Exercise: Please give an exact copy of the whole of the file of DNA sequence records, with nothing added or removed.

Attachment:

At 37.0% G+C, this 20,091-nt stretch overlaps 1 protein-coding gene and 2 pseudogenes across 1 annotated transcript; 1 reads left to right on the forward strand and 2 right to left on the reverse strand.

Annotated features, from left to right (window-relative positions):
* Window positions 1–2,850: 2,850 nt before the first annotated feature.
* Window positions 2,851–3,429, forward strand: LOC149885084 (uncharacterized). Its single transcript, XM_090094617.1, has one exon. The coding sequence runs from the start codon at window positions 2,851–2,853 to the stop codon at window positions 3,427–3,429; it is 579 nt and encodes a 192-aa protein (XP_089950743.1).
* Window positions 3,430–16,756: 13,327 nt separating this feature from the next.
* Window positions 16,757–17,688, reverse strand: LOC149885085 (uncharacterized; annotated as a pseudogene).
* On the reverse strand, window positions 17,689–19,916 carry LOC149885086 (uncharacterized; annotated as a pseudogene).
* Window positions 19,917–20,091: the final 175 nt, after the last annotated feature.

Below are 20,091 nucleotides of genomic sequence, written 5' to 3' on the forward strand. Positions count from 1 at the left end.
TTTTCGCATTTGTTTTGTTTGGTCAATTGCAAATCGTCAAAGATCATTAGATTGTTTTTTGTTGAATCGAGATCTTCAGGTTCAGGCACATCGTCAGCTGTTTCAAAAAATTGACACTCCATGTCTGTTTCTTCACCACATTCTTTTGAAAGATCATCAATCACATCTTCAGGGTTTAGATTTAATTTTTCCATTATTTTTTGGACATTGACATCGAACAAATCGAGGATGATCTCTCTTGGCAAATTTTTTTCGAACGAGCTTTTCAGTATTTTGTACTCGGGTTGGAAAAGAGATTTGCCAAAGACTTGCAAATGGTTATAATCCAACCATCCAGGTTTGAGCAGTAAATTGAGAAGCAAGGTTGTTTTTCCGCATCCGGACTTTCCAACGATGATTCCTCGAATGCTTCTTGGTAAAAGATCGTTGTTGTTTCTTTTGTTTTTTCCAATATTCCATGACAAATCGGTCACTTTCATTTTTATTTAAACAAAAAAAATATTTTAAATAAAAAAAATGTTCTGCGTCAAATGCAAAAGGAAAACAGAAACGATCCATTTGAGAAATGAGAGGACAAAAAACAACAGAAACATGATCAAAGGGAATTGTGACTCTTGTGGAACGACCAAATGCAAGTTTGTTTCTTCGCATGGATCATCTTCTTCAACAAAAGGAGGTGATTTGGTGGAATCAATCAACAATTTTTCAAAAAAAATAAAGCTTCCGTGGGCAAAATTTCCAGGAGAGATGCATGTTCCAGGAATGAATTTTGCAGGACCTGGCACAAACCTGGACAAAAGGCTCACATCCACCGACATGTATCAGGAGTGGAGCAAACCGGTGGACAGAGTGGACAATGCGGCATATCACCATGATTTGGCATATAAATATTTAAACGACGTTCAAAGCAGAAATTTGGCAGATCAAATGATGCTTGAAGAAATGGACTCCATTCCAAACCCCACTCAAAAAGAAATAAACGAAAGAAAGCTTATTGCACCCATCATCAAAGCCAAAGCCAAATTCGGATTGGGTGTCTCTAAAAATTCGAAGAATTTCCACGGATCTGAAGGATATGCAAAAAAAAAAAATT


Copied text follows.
At 37.0% G+C, this 20,091-nt stretch overlaps 1 protein-coding gene and 2 pseudogenes across 1 annotated transcript; 1 reads left to right on the forward strand and 2 right to left on the reverse strand.

Annotated features, from left to right (window-relative positions):
* Window positions 1–2,850: 2,850 nt before the first annotated feature.
* Window positions 2,851–3,429, forward strand: LOC149885084 (uncharacterized). Its single transcript, XM_090094617.1, has one exon. The coding sequence runs from the start codon at window positions 2,851–2,853 to the stop codon at window positions 3,427–3,429; it is 579 nt and encodes a 192-aa protein (XP_089950743.1).
* Window positions 3,430–16,756: 13,327 nt separating this feature from the next.
* Window positions 16,757–17,688, reverse strand: LOC149885085 (uncharacterized; annotated as a pseudogene).
* On the reverse strand, window positions 17,689–19,916 carry LOC149885086 (uncharacterized; annotated as a pseudogene).
* Window positions 19,917–20,091: the final 175 nt, after the last annotated feature.

Below are 20,091 nucleotides of genomic sequence, written 5' to 3' on the forward strand. Positions count from 1 at the left end.
TTTTCGCATTTGTTTTGTTTGGTCAATTGCAAATCGTCAAAGATCATTAGATTGTTTTTTGTTGAATCGAGATCTTCAGGTTCAGGCACATCGTCAGCTGTTTCAAAAAATTGACACTCCATGTCTGTTTCTTCACCACATTCTTTTGAAAGATCATCAATCACATCTTCAGGGTTTAGATTTAATTTTTCCATTATTTTTTGGACATTGACATCGAACAAATCGAGGATGATCTCTCTTGGCAAATTTTTTTCGAACGAGCTTTTCAGTATTTTGTACTCGGGTTGGAAAAGAGATTTGCCAAAGACTTGCAAATGGTTATAATCCAACCATCCAGGTTTGAGCAGTAAATTGAGAAGCAAGGTTGTTTTTCCGCATCCGGACTTTCCAACGATGATTCCTCGAATGCTTCTTGGTAAAAGATCGTTGTTGTTTCTTTTGTTTTTTCCAATATTCCATGACAAATCGGTCACTTTCATTTTTATTTAAACAAAAAAAATATTTTAAATAAAAAAAATGTTCTGCGTCAAATGCAAAAGGAAAACAGAAACGATCCATTTGAGAAATGAGAGGACAAAAAACAACAGAAACATGATCAAAGGGAATTGTGACTCTTGTGGAACGACCAAATGCAAGTTTGTTTCTTCGCATGGATCATCTTCTTCAACAAAAGGAGGTGATTTGGTGGAATCAATCAACAATTTTTCAAAAAAAATAAAGCTTCCGTGGGCAAAATTTCCAGGAGAGATGCATGTTCCAGGAATGAATTTTGCAGGACCTGGCACAAACCTGGACAAAAGGCTCACATCCACCGACATGTATCAGGAGTGGAGCAAACCGGTGGACAGAGTGGACAATGCGGCATATCACCATGATTTGGCATATAAATATTTAAACGACGTTCAAAGCAGAAATTTGGCAGATCAAATGATGCTTGAAGAAATGGACTCCATTCCAAACCCCACTCAAAAAGAAATAAACGAAAGAAAGCTTATTGCACCCATCATCAAAGCCAAAGCCAAATTCGGATTGGGTGTCTCTAAAAATTCGAAGAATTTCCACGGATCTGAAGGATATGCAAAAAAAAAAAATT